To go along with the answer to the first question, I think all of the Big 12 schools will “leave” the conference. None of the remaining schools are “name” athletic brands, outside of Kansas men’s basketball (but their sad sack football program brings them down several notches), so there will have to be some package deals worked out.
KU REALIGNMENT HEARINGS:— Mike Vernon (@M_Vernon) July 23, 2021
KU has a call set up with the Big Ten.
It would appear that the Jayhawks are already being proactive about their prospects. Schools like Iowa State, Oklahoma State, Kansas State, West Virginia and the rest of the Texas schools (TCU, Texas Tech, Baylor) need to figure something out too. Would the Mountaineers try and get into the ACC? What about K-State? They seem to be kind of an odd man out here. They are losing their main rival, potentially to the Big Ten, but does the Big Ten want the Wildcats? I’d wager no.
It might come down to what the Pac-12 decides to do in regards to any expansion. The west coast conference would certainly want the three Texas schools for recruiting purposes and expanding their media footprint too. But Stillwater, Oklahoma and Manhattan, Kansas don’t really move the needle on either front there. Only one of those schools will presumably get a Pac-12 bid and the other will...I don’t really know.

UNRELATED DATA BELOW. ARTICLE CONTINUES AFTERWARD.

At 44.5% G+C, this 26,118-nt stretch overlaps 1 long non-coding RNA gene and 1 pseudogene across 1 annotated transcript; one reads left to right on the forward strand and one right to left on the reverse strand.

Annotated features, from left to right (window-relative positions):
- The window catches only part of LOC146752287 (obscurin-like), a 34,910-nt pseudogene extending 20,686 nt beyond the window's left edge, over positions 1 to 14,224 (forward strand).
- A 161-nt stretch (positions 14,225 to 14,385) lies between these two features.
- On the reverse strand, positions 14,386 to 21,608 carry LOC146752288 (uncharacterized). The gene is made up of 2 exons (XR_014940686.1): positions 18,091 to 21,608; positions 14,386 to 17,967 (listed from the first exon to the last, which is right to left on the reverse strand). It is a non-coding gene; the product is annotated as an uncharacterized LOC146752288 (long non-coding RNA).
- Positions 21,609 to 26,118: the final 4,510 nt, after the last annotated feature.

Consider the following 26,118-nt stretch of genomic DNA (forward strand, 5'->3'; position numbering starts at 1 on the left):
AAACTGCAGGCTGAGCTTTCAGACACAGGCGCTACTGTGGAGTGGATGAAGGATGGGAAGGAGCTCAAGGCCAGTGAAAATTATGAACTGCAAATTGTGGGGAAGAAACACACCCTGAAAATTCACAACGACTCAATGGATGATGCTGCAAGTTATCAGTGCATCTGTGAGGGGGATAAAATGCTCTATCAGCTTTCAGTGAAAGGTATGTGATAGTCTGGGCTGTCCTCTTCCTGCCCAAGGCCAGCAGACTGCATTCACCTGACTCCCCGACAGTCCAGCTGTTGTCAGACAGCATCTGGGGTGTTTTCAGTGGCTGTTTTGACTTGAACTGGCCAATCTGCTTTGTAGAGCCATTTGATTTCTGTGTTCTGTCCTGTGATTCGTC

What will the Big Ten do to try and keep up with the SEC?
All of the rumblings online indicate that Kansas is going to be a team that the Big Ten considers. As we’ve noted, the men’s basketball team is the crown jewel of that move. The Big Ten is already considered the best men’s basketball conference in the country and adding the Jayhawks would only bolster that claim.
The Kansas athletic department earns more revenue than Illinois, Purdue, Maryland and Rutgers and is within $10M of Indiana and Minnesota despite being in a conference that pays out $20M less per year in revenue sharing.— Matt Burnell (@mdburnell) July 23, 2021